- Don’t forget the supplements Even if you’re feeding free range, organic meats, the earth is not what it used to be, so your puppy will benefit from some supplementation. Supplements to consider include:
- Fish oil (a source of Omega-3 fats – a good idea if the meat is not grass fed)
- Whole food vitamin-mineral complex (no synthetics)
- Coconut oil (antibacterial and antifungal)
- Nutritional herbs (alfalfa, dandelion leaf, nettle and more)
- Probiotics (soil-based products are best; green tripe is an excellent natural source of probiotics and digestive enzymes)
- Bovine colostrum (helps to build a strong immune system)
- Other important stuff Make sure your puppy has plenty of fresh, non-chlorinated water. He should also have plenty of fresh air and exercise. Exercise for young puppies should not be forced walks – his growing joints will suffer less stress if you take him outside for short play or training sessions instead. Keep the walks short – about five minutes per month of age until he is about six months of age. Thereafter, keep it under an hour for the first year.
- Find a mentor or raw feeding chat group You will find there are plenty of experienced dog owners who love to help. One day, you can return the favor and help another puppy owner realize how simple and beneficial it is to raise puppies on raw!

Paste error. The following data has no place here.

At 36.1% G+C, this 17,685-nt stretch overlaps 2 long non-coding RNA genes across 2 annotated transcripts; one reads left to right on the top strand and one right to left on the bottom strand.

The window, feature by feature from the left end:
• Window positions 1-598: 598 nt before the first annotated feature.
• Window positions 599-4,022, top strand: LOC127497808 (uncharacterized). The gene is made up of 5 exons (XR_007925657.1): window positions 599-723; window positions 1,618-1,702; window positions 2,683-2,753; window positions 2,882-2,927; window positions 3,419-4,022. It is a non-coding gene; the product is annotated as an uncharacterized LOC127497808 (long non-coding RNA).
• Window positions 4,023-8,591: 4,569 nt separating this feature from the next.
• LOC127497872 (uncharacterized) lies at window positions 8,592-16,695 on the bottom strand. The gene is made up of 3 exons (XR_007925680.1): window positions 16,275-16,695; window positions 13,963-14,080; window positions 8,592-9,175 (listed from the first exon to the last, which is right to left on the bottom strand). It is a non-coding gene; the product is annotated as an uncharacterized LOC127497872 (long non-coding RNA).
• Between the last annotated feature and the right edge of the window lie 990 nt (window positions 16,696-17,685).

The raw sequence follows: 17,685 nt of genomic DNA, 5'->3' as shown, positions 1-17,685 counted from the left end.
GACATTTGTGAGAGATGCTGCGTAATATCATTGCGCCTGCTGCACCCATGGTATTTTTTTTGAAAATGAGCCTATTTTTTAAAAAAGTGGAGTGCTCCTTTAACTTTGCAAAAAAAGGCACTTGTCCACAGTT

- Turkey tails and necks (wings for big dogs only)
- Chicken and duck backs, necks, and wings
- Lamb ribs
- Veal ribs and tails
- Venison bones of any kind
Muscle / Soft Tissue Meats (25% to 35% of the diet)
- From a variety of animals (includes heart and tongue)
- Offal (10% of the diet)
- Liver, kidneys, spleen, brain, lung
Vegetables (15% to 25% of the diet), Fruit, and Nuts / Seeds (0% to 10% of the diet)
- Aboveground and root vegetables: broccoli, cauliflower, dark leafy greens (spinach, kale, mustard greens, etc.), zucchini, carrots, peas, green beans, parsnips, turnips, cabbage, sprouts, etc. are all possibilities. Herbs are excellent but need to be in small amounts.
- Fruit and nuts: Best to feed fruits alone as they are digested quickly and tend to ferment when fed with a meal. Most nuts and seeds make excellent treats or additions to meals.
Balanced foods (feed often)
- Organic raw eggs with shell
- Green tripe
- Whole animals (rabbit, quail, etc.)
- Fish should be fed less often, due to mercury exposure
- Chicken feet and beef windpipes (good source of naturally occurring glucosamine and chondroitin)
- Beef neck or vertebrae bones (a great chew that won’t break teeth)
- Treats should have as few ingredients as possible and be all or mostly meat
*NOTE: Puppies are always hungry and may eat twice as much for their size as adults. Learn the growth habits of your breed and your puppy’s family if possible. Rely on observation as well and know that larger breeds mature more slowly than smaller breeds. The raw diet is balanced for all life stages, but quantities will vary for growing bodies. For puppies feed more food, as much as is needed to maintain healthy body condition. Healthy is when a waistline can be seen and the ribs can be easily felt (but not obvious to the eyes) when skimming the ribcage with your hands. Diet quantities are individual, and if your dog requires more or less to maintain an optimum weight as he grows, that is the amount you should be feeding. The daily amount should be divided and fed 3-4 times daily for puppies up to 6 months old, then 2 times daily thereafter or at least until fully mature.